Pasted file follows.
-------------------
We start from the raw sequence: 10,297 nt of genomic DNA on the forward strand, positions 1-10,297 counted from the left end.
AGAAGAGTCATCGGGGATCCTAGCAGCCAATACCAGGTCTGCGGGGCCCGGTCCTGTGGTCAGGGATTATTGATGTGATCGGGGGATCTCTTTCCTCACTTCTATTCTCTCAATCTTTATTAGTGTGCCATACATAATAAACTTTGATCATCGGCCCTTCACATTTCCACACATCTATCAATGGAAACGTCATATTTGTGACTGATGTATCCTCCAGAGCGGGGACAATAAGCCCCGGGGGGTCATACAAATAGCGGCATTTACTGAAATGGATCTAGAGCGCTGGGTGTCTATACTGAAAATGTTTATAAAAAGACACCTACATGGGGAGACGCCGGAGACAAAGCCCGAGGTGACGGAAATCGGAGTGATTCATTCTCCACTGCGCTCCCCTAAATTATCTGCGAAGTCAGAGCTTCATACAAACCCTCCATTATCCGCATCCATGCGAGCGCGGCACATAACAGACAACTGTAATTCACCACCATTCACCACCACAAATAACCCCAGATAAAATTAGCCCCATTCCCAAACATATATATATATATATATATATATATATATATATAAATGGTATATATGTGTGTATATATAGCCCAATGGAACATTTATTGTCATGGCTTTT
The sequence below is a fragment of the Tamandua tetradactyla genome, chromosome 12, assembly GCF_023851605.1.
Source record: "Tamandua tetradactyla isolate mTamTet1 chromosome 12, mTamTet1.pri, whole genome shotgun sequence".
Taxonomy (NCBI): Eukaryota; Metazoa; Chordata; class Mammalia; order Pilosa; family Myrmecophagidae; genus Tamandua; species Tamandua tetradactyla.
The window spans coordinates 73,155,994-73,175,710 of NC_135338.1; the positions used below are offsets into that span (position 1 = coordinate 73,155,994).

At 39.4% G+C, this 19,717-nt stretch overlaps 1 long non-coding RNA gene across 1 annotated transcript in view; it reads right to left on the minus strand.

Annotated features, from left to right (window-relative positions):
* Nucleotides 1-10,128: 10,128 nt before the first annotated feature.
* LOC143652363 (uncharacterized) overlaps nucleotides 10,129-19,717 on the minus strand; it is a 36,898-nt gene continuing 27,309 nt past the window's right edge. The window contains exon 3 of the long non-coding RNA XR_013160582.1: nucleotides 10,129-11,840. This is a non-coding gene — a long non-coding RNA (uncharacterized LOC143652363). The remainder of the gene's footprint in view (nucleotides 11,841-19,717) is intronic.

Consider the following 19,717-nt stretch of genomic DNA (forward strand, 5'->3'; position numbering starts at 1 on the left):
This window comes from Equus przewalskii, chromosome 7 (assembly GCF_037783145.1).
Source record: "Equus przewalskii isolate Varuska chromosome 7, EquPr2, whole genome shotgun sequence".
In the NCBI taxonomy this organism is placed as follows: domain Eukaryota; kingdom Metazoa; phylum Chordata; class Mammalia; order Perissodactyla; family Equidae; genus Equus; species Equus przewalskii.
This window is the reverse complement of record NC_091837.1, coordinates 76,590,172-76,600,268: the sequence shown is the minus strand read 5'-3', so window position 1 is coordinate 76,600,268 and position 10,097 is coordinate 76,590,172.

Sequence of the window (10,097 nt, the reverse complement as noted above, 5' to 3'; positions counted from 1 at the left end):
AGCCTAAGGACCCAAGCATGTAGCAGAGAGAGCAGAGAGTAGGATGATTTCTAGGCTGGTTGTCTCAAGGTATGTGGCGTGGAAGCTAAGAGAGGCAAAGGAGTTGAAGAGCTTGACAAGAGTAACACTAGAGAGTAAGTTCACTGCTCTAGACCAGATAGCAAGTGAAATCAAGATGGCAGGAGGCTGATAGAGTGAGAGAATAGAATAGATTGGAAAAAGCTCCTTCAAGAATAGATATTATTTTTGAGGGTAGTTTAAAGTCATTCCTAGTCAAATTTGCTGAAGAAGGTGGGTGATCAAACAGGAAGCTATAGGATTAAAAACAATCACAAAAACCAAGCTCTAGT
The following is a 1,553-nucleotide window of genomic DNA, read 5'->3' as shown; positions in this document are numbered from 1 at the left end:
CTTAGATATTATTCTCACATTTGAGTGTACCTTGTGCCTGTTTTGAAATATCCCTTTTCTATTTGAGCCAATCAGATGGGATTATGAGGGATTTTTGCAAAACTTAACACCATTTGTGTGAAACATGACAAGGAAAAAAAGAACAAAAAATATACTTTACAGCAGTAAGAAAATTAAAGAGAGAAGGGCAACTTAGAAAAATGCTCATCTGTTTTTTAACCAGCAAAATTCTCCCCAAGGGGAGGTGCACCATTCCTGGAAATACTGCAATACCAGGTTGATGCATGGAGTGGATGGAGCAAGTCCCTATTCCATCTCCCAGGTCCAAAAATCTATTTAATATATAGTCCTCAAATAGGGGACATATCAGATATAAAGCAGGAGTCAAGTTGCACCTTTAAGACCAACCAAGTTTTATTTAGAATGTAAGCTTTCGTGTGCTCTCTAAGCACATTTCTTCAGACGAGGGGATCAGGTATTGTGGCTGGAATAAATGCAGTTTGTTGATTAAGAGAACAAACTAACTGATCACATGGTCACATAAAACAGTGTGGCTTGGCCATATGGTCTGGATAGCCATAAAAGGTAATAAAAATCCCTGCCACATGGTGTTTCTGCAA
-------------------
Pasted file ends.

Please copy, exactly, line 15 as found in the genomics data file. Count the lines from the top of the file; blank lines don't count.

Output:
This window is the reverse complement of record NC_091837.1, coordinates 76,590,172-76,600,268: the sequence shown is the minus strand read 5'-3', so window position 1 is coordinate 76,600,268 and position 10,097 is coordinate 76,590,172.